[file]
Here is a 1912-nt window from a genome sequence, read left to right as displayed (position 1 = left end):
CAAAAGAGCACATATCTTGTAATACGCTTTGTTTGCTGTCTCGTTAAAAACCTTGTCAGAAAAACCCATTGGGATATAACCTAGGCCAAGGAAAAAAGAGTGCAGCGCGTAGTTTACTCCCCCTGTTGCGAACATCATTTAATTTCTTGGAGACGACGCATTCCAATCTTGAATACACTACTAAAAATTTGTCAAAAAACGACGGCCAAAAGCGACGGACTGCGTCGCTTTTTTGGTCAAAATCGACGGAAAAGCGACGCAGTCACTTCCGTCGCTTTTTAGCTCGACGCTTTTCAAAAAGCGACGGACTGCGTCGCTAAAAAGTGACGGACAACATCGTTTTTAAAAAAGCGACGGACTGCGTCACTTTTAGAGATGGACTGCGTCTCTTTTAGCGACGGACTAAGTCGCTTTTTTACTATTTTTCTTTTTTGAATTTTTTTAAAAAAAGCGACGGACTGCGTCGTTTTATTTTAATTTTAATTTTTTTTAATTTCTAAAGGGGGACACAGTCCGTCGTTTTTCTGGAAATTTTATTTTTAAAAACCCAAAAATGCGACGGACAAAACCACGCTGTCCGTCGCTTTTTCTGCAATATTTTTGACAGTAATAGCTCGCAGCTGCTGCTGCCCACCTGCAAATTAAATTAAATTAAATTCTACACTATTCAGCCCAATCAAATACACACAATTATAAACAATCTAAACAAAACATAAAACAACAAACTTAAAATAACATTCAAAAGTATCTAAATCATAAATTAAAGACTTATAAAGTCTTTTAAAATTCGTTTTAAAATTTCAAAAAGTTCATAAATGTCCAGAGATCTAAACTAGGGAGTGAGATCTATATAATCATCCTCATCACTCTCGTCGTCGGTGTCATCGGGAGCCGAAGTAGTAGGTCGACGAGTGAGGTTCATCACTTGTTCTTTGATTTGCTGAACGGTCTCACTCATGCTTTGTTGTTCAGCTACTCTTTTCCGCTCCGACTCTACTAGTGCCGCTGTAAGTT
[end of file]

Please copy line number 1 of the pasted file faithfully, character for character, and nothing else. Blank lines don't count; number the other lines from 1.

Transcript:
Here is a 1912-nt window from a genome sequence, read left to right as displayed (position 1 = left end):